Monika Moreno is a screenwriter and the director of the Angelus Student Film Festival, in Hollywood. Monika talks to True Feminism about the mission of Angelus.
SD: What does Angelus do?
MM: Angelus student film festival honors student filmmakers on an international level, at film schools, and universities. We honour the filmmaker as they create films that respect, the dignity of the human person, for example films shorts such as animation or documentary must have a theme such as redemption, tolerance, dignity, forgiveness, or spirituality. It could be a comedy, a tragedy, a hard-hitting documentary or a hilarious animation.
SD: How are Festival entries selected?
MM: We receive anywhere from 400 to 700 films a year and they go through three sets of jurors. Three people see the film in the first round, our judging is the heart of Angelus, because we take such great care and laborious detail, making sure each film, gets a fair shot, so it’s not just based on one person’s opinion, we might have a group watch a film, then a different group. We select a few members and those are our semi-finalists, and we have a top group of industry professionals choose the winners.
SD: How does Angelus differ from other Student film festivals?
MM: The difference between the Angelus student festivals and others for one is our theme, that the films must engage the heart, we do require production excellence, but stories are paramount and the central mission of Angelus.
SD: How does someone enter an Angelus film festival?
MM: It doesn’t matter what country they are from, they just go to our website or to without a box.com, fill out the application online and send it to us. We keep prices down, we are a non-profit film festival. This year we have a new award called "Wake up to justice" and the winner of that must be around live action or documentary, must centre on social issues in a global way. The grand prizewinner gets $10,000 and then we have a $5,000 winner for a film that wins the triumph of the spirit award and then we have outstanding documentary and outstanding animation, so it’s quite gratifying to see Hollywood back our little festival. We offer tickets free in Hollywood, our goal, is to bring visibility to talented young filmmakers, who should have a career, in Hollywood or internationally.
After the festival is over we have tours, we go to Sundance and we are fortunate to be able to go to one international venue each year. We go to few other universities around the country, we believe film is universal language and the themes cross every culture, religion, every background: forgiveness, redemption, triumph of the spirit, so we believe what we are doing is to be able to take these young filmmakers around the world at times.
SD: What’s your favourite Angelus film?
MM: Its like crops of vine, it’s different every year you don’t know what you’re going to get. "I am always excited to see smaller films rise to the top, comedies have difficulty in general, even with the Academy awards, for some reasons, judges don’t always take comedy as seriously as the dramatic fair." We certainly have some great hard-hitting, dramas, this year and I am excited about them. " I am excited about a comedy, and for the world to see this comedy called "God of love." win the 10,000 grand prize." It will be interesting to see how that crosses over internationally.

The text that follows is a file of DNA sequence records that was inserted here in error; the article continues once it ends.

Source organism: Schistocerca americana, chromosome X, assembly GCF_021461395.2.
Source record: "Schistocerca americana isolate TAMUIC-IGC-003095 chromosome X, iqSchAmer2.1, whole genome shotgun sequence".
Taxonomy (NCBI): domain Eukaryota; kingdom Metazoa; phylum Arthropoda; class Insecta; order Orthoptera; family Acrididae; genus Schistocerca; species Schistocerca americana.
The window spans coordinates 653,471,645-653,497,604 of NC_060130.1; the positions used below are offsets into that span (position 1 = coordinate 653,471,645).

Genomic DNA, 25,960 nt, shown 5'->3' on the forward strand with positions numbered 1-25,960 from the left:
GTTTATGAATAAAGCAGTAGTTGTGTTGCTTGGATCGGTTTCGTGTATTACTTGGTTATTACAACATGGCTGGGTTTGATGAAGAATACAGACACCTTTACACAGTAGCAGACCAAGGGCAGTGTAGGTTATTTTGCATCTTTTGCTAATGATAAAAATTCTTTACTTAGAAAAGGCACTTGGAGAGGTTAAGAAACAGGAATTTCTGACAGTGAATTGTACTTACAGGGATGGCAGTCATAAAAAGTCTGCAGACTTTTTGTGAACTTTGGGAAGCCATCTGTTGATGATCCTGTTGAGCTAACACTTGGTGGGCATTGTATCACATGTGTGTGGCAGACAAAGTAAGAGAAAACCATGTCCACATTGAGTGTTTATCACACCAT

SD: What advice would you offer someone who’s interested in the world of Alternate or independent filmmaking?
MM: Everybody always says persist and preserver and that’s certainly essential, but I would say “ study your craft first and by that I mean watch as many films as you can and I am always impressed when a young filmmaker, knows films from the 40s, 60s, 70s and knows international filmmakers." If they do they are going to go far. It’s like a lawyer studying cases and a doctor studying medicine. You just don’t jump in with your scalpel, because you have a great concept or any idea that happened to you or your buddy. They study and study for years. Not just film, but literature and music, and life and the arts and the more this is under their belt it certainty comes out. You can tell which filmmaker is going to make it because they take it so seriously that they eat, sleep, and drink it. Take your craft seriously.
SD: Where do the Winners go?
MM: The winners generally use their short film as a calling card, there are so many people flooding, Hollywood or saturating offices here, wanting to get a break or to be heard. You just have a screenplay or an idea you are not going to get heard quickly. With a film, a judge can see pretty quickly if you have talent or not. You can use that to get into festivals and to get noticed so many of our past winners have taken jobs, a few have made features, others have taken editing jobs, if they are animators they are getting story board artist jobs. We took one guy to Sundance last year, he was very enterprising, met somebody from MTV, who got him distribution and his feature will be at Toronto Film Festival this year.
SD: How did Angelus come up with its theme “the Triumph of the Human Spirit”?
MM: Angelus is 15 years old. 15 years ago the films that were coming out of Hollywood, were violent and were exploiting various negative elements in society, there are few good themes coming out too. A few people here got together, and thought "wouldn’t it be wonderful if we actually had a festival, if we have a venue for filmmakers to pursue these themes and award them." At the time they weren’t being awarded for that. We didn’t know if that would take off. It was very small, we only opened it to Southern California to see if there was interest, and the interest was overwhelming and it went on to a domestic, national and international level and it just took off.